When you eventually pass away your assets will have to undergo the probate process in the court of law. During this process your assets will be accounted for and then your unpaid taxes and leftover debts will be paid. Next, the court will decide how to distribute the remaining assets of your estate. Whether or not you have a comprehensive estate plan in place can make a significant difference in the outcome for your preferred beneficiaries.
Demonstrating the will or trust is legitimate
One of the first things a probate court will look to accomplish is to determine if the will or trust of your estate plan is legally enforceable. If there are any individuals or entities who wish to claim that your will or trust is not legitimate, they will have a chance to do so in the probate court proceedings. Also, anybody who was not included as a beneficiary in your estate plan that believes he or she has a claim to assets in the estate will be able to bring this up during probate. Generally, the probate process will take place in a court location in the state and county where you resided at the time of your death.
No estate plan in place
If you pass away without having a legitimate will or trust in place your estate will be placed into a legal status known as “intestacy.” This means because there is no will or trust to provide instructions on how you wish the assets of your estate to be distributed, the court will have to apply default state laws currently in effect. The court will use these laws to decide how to divide assets among beneficiaries after paying debts to your creditors.
Having your estate in intestacy is generally not great since you basically have no influence as to what happens to your assets after you have passed away. Intestacy can produce unpredictable results in probate court which could have your assets distributed in a way you would not have wanted. Your preferred heirs may have to deal with an expensive legal battle as a result.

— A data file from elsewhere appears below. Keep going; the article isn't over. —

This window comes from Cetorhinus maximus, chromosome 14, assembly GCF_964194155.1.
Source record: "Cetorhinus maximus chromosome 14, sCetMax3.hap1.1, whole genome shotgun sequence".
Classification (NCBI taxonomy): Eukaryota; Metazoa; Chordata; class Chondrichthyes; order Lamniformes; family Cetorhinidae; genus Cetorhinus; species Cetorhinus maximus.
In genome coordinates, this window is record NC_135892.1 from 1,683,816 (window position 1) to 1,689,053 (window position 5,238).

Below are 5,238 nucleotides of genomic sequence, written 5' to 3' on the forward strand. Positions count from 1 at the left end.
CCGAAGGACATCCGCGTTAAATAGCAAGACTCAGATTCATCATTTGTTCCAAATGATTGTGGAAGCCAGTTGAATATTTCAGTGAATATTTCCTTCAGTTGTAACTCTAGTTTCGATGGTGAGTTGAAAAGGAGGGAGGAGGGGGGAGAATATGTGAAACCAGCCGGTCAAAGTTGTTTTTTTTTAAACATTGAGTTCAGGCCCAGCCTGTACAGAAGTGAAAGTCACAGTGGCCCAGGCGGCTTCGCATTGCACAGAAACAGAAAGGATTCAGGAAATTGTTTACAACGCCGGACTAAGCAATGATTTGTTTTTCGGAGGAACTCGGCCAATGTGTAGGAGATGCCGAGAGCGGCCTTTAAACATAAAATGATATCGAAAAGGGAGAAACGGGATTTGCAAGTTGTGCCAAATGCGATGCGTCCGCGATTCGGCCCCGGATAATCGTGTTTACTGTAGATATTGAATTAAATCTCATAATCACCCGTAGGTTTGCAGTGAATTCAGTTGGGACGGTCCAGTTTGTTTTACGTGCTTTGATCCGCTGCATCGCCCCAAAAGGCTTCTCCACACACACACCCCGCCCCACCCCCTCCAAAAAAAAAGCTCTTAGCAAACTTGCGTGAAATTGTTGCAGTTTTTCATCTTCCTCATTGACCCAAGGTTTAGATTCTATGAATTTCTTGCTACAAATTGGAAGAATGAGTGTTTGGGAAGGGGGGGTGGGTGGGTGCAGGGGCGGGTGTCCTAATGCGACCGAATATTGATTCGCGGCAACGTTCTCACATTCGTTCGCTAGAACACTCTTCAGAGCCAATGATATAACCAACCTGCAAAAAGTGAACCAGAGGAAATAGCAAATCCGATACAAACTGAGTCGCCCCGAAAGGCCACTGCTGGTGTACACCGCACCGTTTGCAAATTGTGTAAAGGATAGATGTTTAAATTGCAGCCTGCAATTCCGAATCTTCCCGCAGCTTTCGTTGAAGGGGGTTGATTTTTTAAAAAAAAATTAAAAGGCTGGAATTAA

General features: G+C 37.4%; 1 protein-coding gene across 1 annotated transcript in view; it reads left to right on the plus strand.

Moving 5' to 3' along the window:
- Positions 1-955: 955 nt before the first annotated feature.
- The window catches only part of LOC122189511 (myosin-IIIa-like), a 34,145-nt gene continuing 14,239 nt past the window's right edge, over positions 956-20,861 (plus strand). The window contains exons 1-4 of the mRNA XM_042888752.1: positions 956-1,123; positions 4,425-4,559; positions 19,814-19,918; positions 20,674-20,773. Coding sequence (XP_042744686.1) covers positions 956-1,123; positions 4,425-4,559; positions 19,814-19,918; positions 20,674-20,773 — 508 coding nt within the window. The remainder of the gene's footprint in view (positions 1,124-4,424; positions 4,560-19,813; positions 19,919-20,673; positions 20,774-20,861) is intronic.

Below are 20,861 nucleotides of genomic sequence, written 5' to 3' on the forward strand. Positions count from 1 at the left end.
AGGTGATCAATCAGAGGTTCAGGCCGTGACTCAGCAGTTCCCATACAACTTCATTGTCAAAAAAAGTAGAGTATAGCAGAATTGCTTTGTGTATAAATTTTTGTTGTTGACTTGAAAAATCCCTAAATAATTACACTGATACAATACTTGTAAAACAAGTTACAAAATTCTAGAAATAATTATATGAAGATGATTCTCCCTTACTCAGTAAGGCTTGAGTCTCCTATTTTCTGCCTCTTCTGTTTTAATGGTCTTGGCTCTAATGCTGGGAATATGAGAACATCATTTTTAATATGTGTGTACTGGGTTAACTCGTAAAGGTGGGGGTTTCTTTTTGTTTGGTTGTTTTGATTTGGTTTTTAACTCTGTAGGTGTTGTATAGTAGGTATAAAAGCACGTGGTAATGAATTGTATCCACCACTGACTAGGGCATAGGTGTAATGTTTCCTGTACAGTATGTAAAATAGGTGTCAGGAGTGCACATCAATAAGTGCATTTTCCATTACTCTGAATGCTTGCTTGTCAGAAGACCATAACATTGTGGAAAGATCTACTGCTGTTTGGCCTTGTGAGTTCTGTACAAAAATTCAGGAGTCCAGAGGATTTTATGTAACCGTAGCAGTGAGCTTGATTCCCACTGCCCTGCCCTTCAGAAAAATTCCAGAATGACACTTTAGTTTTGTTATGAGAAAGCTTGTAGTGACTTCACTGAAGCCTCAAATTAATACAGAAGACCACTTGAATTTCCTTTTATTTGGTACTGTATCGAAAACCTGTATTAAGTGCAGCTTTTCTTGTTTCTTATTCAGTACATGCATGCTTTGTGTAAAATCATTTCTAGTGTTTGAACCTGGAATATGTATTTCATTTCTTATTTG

Creditors are legally entitled to the opportunity to present claims in probate court against your estate for any unpaid debts that still linger after you have passed away. This can include funeral expenses, credit card debt, outstanding utilities bills and more.
During the probate process any taxes owed to federal, state, or local governments will be paid from your estate’s assets before distribution to your beneficiaries. The filing of your final income tax return for the prior may be required if you had not done so before your death. Also, your estate may be charged income tax if it earns income while going through probate court. There may also be inheritance and estate taxes which must be paid.
Help your beneficiaries avoid expenses and hassle
You should not delay in putting an effective estate plan in place. Failure to do so can result in your heirs having to navigate through a costly legal battle in probate court. Also, you should plan to update your estate plan on a regular basis in order to adapt to any changes in your personal situation.
The foregoing information has been obtained from sources considered to be reliable, but we do not guarantee that it is accurate or complete, it is not a statement of all available data necessary for making an investment decision, and it does not constitute a recommendation. Any opinions are those of the author and not necessarily those of Raymond James. Please note, changes in tax laws may occur at any time and could have a substantial impact upon each person’s situation. While we are familiar with the tax provisions of the issues presented herein, as Financial Advisors of RJFS, we are not qualified to render advice on tax or legal matters. You should discuss tax or legal matters with the appropriate professional.